The Rector writes:
6th October is a significant date for me. It is the date of my mother’s death and my dad’s birthday. Powerful memories of her final hours in a hospice in Kent are stirred each year. I picture the scene: as I said the prayers of commendation, my dad’s face crumpled and my sister stroked her brow.
My mum died on my dad’s 65th birthday, a salutary reminder not to take for granted the years ahead. Thankfully, he had retired early at the age of 58.
Whereas I do remember the anniversary of my dad’s death, this is something appropriate about honouring them together on the same day. That’s why I choose 6th October for a joint entry in the Book of Remembrance in the parish church.
Though this act of remembrance is essentially the same, it does feel different every year. My own current experience, along with a greater understanding of how life unfolds, results in a more sympathetic and deeper appreciation of my parents. There is a famous quote – its ascription is uncertain – which captures this changing perspective: ‘When I was a boy of fourteen, my father was so ignorant I could hardly stand to have the old man around. But when I got to be twenty-one, I was astonished at how much he had learned in seven years.’ Part of growing up, and not just older, is a growing humility and wisdom. Besides an increasing self-awareness, we know that life is complicated, and how hard it is to live up to our own expectations, never mind God’s. We know that we need God’s constant mercy and support.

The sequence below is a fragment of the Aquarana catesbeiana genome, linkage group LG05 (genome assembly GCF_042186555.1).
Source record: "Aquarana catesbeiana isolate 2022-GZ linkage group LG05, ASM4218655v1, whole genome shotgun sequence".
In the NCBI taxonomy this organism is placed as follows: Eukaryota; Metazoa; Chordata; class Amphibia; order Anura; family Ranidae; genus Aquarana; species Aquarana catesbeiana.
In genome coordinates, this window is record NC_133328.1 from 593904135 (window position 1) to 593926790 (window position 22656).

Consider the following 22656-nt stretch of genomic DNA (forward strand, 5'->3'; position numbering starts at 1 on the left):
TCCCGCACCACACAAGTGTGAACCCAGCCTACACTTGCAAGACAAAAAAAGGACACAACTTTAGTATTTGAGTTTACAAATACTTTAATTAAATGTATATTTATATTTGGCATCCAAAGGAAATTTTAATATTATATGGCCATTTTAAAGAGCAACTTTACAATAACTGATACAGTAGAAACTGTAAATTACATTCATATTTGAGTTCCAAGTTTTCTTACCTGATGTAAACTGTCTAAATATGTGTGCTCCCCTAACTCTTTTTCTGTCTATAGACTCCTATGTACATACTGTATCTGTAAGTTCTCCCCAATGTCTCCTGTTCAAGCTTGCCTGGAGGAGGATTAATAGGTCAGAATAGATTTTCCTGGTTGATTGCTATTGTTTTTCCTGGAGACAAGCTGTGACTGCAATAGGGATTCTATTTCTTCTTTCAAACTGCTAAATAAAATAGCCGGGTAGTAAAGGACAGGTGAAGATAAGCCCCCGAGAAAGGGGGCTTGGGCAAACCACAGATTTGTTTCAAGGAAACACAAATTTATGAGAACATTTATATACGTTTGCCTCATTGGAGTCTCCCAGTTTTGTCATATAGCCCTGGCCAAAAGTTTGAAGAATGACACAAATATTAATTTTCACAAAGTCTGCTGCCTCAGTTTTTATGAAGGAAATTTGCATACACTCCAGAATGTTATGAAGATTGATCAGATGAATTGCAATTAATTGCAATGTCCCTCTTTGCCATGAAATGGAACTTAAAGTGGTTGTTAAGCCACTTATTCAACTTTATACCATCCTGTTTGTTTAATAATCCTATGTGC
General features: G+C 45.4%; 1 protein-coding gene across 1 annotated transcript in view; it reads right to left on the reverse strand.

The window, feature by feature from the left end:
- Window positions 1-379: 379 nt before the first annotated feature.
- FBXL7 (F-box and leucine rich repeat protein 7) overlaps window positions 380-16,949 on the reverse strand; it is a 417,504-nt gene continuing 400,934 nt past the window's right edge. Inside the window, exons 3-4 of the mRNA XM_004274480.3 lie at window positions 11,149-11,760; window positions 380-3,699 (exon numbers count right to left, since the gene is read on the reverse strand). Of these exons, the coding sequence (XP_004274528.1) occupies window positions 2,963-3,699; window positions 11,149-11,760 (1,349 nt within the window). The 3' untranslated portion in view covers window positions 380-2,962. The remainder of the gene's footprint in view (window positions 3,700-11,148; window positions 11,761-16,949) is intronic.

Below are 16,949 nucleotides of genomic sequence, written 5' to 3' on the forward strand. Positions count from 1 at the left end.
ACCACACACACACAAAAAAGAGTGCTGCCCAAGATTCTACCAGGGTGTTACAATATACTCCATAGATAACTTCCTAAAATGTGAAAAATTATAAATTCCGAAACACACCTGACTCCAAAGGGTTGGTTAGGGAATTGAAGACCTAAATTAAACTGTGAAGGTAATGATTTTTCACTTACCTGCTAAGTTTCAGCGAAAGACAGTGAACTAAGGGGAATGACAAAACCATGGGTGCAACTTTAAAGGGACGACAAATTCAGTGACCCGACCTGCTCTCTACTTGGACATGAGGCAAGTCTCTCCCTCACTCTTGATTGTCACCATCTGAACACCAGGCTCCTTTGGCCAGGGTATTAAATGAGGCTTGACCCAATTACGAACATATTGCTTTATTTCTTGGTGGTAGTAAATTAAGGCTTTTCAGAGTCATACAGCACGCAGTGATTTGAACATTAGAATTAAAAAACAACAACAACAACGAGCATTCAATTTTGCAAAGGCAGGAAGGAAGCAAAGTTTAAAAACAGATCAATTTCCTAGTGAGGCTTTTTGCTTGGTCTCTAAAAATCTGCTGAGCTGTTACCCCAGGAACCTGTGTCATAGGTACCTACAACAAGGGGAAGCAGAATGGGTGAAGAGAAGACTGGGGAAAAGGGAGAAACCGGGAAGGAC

November is, of course, the month of national remembrance. Remembering those who gave their lives in their country, and their families, deserve our gratitude. Calling to mind their sacrifice together by the war memorial and in church is a fitting way to signify our appreciation and solidarity. This annual reminder of the awful cost of war leads naturally to a recommitment to strive for peace.
The Sunday before Remembrance, 1st November, we mark ‘All Souls’ with a special service in the parish church at 4 pm. Everyone is warmly welcome to this gentle service that includes an opportunity to remember someone who has died whose absence is still poignant.
These shared days of remembrance, as well as our own particular dates, confront us too with our own mortality.
This evening collect taken from the Book of Common Prayer speaks of our need for God’s support in our griefs and sorrow, and of our own eternal home in God’s Kingdom.
O Lord, support us all the day long, until the shadows lengthen and the evening comes, and the busy world is hushed, and the fever of life is over, and our work is done. Then in thy mercy grant us a safe lodging, and a holy rest, and peace at the last. Amen.
Team Rector of Saffron Walden